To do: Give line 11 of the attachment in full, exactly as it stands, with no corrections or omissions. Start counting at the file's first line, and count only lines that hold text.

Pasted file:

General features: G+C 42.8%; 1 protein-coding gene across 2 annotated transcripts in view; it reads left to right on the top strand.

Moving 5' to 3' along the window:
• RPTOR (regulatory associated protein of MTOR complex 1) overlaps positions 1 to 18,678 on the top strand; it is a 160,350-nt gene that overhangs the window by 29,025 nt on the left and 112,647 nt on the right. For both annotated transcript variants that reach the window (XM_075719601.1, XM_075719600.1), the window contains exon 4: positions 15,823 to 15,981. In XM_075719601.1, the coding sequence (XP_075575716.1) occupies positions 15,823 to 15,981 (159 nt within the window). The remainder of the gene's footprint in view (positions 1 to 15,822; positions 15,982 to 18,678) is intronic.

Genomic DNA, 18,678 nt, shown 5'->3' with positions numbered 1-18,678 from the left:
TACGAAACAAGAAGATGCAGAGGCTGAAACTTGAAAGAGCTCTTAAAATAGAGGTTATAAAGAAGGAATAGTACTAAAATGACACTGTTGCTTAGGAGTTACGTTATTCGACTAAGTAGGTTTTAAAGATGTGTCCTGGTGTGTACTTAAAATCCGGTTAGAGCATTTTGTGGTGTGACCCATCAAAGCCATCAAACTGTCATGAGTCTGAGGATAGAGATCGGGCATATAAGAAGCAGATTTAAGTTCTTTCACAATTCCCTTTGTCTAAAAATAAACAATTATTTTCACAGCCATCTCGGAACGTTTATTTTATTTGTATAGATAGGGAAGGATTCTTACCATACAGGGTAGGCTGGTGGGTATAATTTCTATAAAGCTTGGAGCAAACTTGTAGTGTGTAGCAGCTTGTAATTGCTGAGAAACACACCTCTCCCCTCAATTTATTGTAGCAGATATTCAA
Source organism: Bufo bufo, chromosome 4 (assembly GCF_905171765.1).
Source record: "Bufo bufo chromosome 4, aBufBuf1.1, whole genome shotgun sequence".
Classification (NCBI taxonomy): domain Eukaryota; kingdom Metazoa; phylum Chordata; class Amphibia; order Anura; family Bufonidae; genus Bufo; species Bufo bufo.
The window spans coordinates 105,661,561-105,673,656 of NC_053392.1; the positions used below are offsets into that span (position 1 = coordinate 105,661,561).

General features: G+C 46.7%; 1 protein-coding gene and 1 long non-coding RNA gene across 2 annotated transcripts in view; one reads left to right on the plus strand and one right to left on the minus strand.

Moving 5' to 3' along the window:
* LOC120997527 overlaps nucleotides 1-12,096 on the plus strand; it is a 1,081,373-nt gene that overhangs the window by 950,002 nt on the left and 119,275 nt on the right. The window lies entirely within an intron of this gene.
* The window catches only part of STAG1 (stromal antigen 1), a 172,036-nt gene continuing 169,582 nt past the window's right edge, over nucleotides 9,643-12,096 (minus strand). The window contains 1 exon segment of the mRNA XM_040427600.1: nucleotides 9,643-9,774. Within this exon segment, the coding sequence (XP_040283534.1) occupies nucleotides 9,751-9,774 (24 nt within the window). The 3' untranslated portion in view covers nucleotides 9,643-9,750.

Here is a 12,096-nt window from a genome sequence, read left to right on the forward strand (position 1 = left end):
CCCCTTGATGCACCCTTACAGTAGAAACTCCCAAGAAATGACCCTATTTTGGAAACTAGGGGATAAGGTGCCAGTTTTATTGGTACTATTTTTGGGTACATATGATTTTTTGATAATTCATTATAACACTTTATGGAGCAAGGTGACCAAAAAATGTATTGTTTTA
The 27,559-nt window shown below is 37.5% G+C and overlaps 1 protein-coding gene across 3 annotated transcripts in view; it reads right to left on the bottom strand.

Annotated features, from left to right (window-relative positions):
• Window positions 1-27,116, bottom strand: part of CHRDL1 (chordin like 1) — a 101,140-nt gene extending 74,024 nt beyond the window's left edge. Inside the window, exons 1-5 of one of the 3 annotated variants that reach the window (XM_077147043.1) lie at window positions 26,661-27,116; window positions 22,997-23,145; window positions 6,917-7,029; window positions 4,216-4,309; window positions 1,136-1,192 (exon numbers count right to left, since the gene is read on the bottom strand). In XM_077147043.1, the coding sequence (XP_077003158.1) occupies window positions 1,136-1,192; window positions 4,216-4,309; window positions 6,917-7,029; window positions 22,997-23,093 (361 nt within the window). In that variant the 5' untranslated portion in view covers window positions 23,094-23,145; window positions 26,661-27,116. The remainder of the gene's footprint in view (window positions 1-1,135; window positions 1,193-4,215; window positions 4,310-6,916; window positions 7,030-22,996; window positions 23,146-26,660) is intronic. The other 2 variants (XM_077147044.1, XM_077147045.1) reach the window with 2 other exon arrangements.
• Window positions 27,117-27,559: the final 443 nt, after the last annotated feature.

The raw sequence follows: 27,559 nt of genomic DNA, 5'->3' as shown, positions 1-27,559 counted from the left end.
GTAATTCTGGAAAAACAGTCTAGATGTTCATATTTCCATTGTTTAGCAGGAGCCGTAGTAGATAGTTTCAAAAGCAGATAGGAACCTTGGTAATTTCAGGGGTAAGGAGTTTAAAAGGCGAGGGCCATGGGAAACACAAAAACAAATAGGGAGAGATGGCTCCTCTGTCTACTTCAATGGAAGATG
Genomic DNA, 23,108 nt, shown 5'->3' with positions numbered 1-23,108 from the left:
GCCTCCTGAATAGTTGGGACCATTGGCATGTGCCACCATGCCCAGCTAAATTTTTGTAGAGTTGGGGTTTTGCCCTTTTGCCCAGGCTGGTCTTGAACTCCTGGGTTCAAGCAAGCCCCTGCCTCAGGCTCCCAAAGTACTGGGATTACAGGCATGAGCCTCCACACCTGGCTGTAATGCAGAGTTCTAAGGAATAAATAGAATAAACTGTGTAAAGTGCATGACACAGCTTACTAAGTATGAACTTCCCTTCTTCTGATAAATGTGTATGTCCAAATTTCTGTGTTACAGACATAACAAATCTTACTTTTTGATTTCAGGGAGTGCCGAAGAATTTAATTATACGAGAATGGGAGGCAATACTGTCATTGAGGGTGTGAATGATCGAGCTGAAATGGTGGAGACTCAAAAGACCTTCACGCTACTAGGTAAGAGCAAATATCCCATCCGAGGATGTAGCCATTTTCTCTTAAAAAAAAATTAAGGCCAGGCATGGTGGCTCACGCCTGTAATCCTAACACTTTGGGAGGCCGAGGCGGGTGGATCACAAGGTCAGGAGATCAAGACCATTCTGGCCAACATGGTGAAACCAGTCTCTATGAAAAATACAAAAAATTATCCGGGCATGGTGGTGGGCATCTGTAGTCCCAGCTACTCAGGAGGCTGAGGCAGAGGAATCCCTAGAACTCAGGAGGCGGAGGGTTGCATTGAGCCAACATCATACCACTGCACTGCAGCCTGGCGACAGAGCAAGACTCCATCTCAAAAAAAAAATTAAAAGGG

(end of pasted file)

Moving 5' to 3' along the window: